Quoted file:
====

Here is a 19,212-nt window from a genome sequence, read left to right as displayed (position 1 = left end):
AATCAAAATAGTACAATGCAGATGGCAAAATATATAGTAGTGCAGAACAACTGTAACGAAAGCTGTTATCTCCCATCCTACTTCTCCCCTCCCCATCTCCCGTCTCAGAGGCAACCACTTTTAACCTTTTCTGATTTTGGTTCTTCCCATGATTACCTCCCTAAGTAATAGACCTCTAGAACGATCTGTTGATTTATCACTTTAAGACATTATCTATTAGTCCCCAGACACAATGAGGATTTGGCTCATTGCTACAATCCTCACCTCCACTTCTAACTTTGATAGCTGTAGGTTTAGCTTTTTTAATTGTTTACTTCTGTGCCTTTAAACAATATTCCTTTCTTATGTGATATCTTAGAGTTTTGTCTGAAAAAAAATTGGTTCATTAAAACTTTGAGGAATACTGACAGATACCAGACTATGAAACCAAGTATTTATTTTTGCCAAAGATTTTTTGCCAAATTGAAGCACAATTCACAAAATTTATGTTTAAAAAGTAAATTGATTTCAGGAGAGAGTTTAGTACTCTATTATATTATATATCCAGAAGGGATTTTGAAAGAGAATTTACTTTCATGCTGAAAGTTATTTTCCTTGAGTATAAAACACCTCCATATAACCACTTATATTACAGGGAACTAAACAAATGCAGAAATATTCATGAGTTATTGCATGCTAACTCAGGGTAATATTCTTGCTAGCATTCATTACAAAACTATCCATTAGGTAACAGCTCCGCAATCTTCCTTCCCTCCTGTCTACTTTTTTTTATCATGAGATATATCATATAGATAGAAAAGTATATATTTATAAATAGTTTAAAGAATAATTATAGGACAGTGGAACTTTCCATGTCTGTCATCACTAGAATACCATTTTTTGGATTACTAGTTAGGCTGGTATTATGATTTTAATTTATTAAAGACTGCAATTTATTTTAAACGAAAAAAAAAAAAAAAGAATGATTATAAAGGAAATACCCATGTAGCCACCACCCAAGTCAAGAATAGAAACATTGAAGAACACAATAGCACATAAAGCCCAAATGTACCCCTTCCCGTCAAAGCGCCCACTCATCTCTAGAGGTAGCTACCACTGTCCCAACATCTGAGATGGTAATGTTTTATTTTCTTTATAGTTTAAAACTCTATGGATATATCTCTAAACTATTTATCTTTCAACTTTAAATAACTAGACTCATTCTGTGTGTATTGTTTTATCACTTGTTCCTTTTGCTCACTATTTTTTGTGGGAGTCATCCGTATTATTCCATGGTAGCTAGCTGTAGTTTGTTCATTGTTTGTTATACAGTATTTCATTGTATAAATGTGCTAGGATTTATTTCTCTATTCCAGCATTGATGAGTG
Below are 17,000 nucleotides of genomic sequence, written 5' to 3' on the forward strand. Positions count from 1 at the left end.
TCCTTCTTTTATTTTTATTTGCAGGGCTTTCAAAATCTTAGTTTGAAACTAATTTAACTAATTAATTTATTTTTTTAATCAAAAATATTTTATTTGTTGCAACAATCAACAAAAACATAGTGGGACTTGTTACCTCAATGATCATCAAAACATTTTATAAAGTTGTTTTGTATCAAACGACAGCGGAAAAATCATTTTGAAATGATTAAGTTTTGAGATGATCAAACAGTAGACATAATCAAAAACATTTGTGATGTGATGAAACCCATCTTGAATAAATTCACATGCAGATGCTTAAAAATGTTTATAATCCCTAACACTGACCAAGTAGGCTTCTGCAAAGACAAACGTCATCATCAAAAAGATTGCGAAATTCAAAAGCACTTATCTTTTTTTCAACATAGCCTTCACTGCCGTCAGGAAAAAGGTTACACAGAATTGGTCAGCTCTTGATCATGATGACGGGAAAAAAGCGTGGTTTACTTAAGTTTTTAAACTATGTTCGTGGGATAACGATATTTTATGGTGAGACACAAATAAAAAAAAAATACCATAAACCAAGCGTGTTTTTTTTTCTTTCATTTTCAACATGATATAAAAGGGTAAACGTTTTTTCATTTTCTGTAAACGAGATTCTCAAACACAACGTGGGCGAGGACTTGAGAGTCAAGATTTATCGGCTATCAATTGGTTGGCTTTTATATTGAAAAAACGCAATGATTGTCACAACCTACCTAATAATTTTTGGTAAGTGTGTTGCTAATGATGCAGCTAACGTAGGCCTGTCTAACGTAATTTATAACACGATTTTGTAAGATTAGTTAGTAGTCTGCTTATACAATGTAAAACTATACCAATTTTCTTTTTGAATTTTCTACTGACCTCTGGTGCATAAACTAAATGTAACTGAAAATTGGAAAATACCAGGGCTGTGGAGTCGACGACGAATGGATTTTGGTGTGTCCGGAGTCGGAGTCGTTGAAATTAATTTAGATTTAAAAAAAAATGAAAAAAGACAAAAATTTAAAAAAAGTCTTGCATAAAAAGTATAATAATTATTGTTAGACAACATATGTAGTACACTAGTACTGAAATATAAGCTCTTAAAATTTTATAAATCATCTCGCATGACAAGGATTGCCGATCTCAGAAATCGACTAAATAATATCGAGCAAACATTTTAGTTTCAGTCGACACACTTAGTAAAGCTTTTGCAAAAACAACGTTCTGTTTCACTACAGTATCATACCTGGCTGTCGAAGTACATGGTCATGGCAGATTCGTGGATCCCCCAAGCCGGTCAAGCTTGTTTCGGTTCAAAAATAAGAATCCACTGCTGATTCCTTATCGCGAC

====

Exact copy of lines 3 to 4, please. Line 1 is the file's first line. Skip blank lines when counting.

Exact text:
Below are 17,000 nucleotides of genomic sequence, written 5' to 3' on the forward strand. Positions count from 1 at the left end.
TCCTTCTTTTATTTTTATTTGCAGGGCTTTCAAAATCTTAGTTTGAAACTAATTTAACTAATTAATTTATTTTTTTAATCAAAAATATTTTATTTGTTGCAACAATCAACAAAAACATAGTGGGACTTGTTACCTCAATGATCATCAAAACATTTTATAAAGTTGTTTTGTATCAAACGACAGCGGAAAAATCATTTTGAAATGATTAAGTTTTGAGATGATCAAACAGTAGACATAATCAAAAACATTTGTGATGTGATGAAACCCATCTTGAATAAATTCACATGCAGATGCTTAAAAATGTTTATAATCCCTAACACTGACCAAGTAGGCTTCTGCAAAGACAAACGTCATCATCAAAAAGATTGCGAAATTCAAAAGCACTTATCTTTTTTTCAACATAGCCTTCACTGCCGTCAGGAAAAAGGTTACACAGAATTGGTCAGCTCTTGATCATGATGACGGGAAAAAAGCGTGGTTTACTTAAGTTTTTAAACTATGTTCGTGGGATAACGATATTTTATGGTGAGACACAAATAAAAAAAAAATACCATAAACCAAGCGTGTTTTTTTTTCTTTCATTTTCAACATGATATAAAAGGGTAAACGTTTTTTCATTTTCTGTAAACGAGATTCTCAAACACAACGTGGGCGAGGACTTGAGAGTCAAGATTTATCGGCTATCAATTGGTTGGCTTTTATATTGAAAAAACGCAATGATTGTCACAACCTACCTAATAATTTTTGGTAAGTGTGTTGCTAATGATGCAGCTAACGTAGGCCTGTCTAACGTAATTTATAACACGATTTTGTAAGATTAGTTAGTAGTCTGCTTATACAATGTAAAACTATACCAATTTTCTTTTTGAATTTTCTACTGACCTCTGGTGCATAAACTAAATGTAACTGAAAATTGGAAAATACCAGGGCTGTGGAGTCGACGACGAATGGATTTTGGTGTGTCCGGAGTCGGAGTCGTTGAAATTAATTTAGATTTAAAAAAAAATGAAAAAAGACAAAAATTTAAAAAAAGTCTTGCATAAAAAGTATAATAATTATTGTTAGACAACATATGTAGTACACTAGTACTGAAATATAAGCTCTTAAAATTTTATAAATCATCTCGCATGACAAGGATTGCCGATCTCAGAAATCGACTAAATAATATCGAGCAAACATTTTAGTTTCAGTCGACACACTTAGTAAAGCTTTTGCAAAAACAACGTTCTGTTTCACTACAGTATCATACCTGGCTGTCGAAGTACATGGTCATGGCAGATTCGTGGATCCCCCAAGCCGGTCAAGCTTGTTTCGGTTCAAAAATAAGAATCCACTGCTGATTCCTTATCGCGAC